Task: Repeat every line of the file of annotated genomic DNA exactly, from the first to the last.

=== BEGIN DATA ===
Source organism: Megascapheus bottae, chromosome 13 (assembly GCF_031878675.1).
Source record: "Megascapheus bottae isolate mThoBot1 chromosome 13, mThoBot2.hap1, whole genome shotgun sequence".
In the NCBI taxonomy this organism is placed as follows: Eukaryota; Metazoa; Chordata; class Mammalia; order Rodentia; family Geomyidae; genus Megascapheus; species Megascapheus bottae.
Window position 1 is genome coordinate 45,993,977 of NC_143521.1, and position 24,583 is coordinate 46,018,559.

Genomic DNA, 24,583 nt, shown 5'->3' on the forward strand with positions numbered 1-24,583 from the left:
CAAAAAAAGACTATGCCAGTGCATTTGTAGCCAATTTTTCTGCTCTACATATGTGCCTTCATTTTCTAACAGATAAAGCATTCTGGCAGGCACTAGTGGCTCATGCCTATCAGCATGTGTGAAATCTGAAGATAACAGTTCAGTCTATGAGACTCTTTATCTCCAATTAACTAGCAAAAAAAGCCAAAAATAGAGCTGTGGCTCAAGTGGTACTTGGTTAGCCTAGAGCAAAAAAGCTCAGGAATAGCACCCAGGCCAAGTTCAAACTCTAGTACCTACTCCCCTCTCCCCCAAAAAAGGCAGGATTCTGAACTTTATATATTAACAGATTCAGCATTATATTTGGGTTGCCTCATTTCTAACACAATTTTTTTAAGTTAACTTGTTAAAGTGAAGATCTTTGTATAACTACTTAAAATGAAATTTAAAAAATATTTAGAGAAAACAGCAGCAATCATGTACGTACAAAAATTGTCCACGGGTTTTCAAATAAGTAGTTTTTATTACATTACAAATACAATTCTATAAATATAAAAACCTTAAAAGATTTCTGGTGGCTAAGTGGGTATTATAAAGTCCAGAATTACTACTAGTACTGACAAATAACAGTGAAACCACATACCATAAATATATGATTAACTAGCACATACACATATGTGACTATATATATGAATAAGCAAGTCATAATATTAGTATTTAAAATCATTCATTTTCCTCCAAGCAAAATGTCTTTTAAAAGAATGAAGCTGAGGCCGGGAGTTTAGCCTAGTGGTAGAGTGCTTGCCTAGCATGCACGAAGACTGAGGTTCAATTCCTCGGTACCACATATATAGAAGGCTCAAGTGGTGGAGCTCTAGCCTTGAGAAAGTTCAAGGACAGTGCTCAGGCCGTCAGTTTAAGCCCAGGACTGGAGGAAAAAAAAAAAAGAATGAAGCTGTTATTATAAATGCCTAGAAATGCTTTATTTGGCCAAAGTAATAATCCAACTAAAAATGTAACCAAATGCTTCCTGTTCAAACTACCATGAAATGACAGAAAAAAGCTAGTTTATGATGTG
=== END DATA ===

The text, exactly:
Source organism: Megascapheus bottae, chromosome 13 (assembly GCF_031878675.1).
Source record: "Megascapheus bottae isolate mThoBot1 chromosome 13, mThoBot2.hap1, whole genome shotgun sequence".
In the NCBI taxonomy this organism is placed as follows: Eukaryota; Metazoa; Chordata; class Mammalia; order Rodentia; family Geomyidae; genus Megascapheus; species Megascapheus bottae.
Window position 1 is genome coordinate 45,993,977 of NC_143521.1, and position 24,583 is coordinate 46,018,559.

Genomic DNA, 24,583 nt, shown 5'->3' on the forward strand with positions numbered 1-24,583 from the left:
CAAAAAAAGACTATGCCAGTGCATTTGTAGCCAATTTTTCTGCTCTACATATGTGCCTTCATTTTCTAACAGATAAAGCATTCTGGCAGGCACTAGTGGCTCATGCCTATCAGCATGTGTGAAATCTGAAGATAACAGTTCAGTCTATGAGACTCTTTATCTCCAATTAACTAGCAAAAAAAGCCAAAAATAGAGCTGTGGCTCAAGTGGTACTTGGTTAGCCTAGAGCAAAAAAGCTCAGGAATAGCACCCAGGCCAAGTTCAAACTCTAGTACCTACTCCCCTCTCCCCCAAAAAAGGCAGGATTCTGAACTTTATATATTAACAGATTCAGCATTATATTTGGGTTGCCTCATTTCTAACACAATTTTTTTAAGTTAACTTGTTAAAGTGAAGATCTTTGTATAACTACTTAAAATGAAATTTAAAAAATATTTAGAGAAAACAGCAGCAATCATGTACGTACAAAAATTGTCCACGGGTTTTCAAATAAGTAGTTTTTATTACATTACAAATACAATTCTATAAATATAAAAACCTTAAAAGATTTCTGGTGGCTAAGTGGGTATTATAAAGTCCAGAATTACTACTAGTACTGACAAATAACAGTGAAACCACATACCATAAATATATGATTAACTAGCACATACACATATGTGACTATATATATGAATAAGCAAGTCATAATATTAGTATTTAAAATCATTCATTTTCCTCCAAGCAAAATGTCTTTTAAAAGAATGAAGCTGAGGCCGGGAGTTTAGCCTAGTGGTAGAGTGCTTGCCTAGCATGCACGAAGACTGAGGTTCAATTCCTCGGTACCACATATATAGAAGGCTCAAGTGGTGGAGCTCTAGCCTTGAGAAAGTTCAAGGACAGTGCTCAGGCCGTCAGTTTAAGCCCAGGACTGGAGGAAAAAAAAAAAAGAATGAAGCTGTTATTATAAATGCCTAGAAATGCTTTATTTGGCCAAAGTAATAATCCAACTAAAAATGTAACCAAATGCTTCCTGTTCAAACTACCATGAAATGACAGAAAAAAGCTAGTTTATGATGTG